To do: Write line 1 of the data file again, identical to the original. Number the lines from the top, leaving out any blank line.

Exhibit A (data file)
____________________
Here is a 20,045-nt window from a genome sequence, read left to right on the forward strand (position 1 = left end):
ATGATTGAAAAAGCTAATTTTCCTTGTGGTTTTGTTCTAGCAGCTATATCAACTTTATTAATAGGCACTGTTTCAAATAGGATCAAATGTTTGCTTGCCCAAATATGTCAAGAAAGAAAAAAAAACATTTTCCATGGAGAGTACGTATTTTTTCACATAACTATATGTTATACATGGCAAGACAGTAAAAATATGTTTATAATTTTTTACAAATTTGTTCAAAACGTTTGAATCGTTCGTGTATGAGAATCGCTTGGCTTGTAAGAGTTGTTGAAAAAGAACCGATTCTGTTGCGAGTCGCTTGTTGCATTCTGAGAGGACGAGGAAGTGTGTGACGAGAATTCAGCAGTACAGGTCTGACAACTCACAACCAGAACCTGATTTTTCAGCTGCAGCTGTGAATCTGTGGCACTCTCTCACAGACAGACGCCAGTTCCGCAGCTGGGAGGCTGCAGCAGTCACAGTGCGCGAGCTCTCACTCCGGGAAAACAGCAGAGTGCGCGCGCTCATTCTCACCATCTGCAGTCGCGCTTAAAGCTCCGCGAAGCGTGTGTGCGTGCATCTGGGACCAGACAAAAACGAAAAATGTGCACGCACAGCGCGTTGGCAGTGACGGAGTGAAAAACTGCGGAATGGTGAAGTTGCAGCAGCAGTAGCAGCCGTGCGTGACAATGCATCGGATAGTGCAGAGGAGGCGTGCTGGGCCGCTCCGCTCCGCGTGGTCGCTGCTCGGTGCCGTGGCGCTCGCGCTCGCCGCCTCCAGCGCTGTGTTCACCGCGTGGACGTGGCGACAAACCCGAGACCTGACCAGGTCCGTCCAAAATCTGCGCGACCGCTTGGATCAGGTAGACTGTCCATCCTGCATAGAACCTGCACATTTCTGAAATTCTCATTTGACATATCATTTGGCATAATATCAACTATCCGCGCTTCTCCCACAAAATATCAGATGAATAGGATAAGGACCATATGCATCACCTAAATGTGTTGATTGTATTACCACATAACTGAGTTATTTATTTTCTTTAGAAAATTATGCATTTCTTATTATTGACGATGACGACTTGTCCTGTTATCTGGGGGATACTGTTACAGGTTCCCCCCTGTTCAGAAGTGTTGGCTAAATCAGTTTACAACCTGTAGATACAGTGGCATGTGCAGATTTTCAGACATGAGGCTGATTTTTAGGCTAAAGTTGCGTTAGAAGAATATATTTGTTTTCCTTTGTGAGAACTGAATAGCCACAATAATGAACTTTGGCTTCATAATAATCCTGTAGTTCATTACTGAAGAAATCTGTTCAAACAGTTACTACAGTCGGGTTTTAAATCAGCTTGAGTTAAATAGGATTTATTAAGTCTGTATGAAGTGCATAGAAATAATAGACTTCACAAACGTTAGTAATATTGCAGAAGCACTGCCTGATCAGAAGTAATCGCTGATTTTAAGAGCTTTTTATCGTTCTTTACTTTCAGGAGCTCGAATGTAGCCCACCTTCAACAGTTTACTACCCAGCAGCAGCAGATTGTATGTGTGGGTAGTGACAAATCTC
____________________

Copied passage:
Here is a 20,045-nt window from a genome sequence, read left to right on the forward strand (position 1 = left end):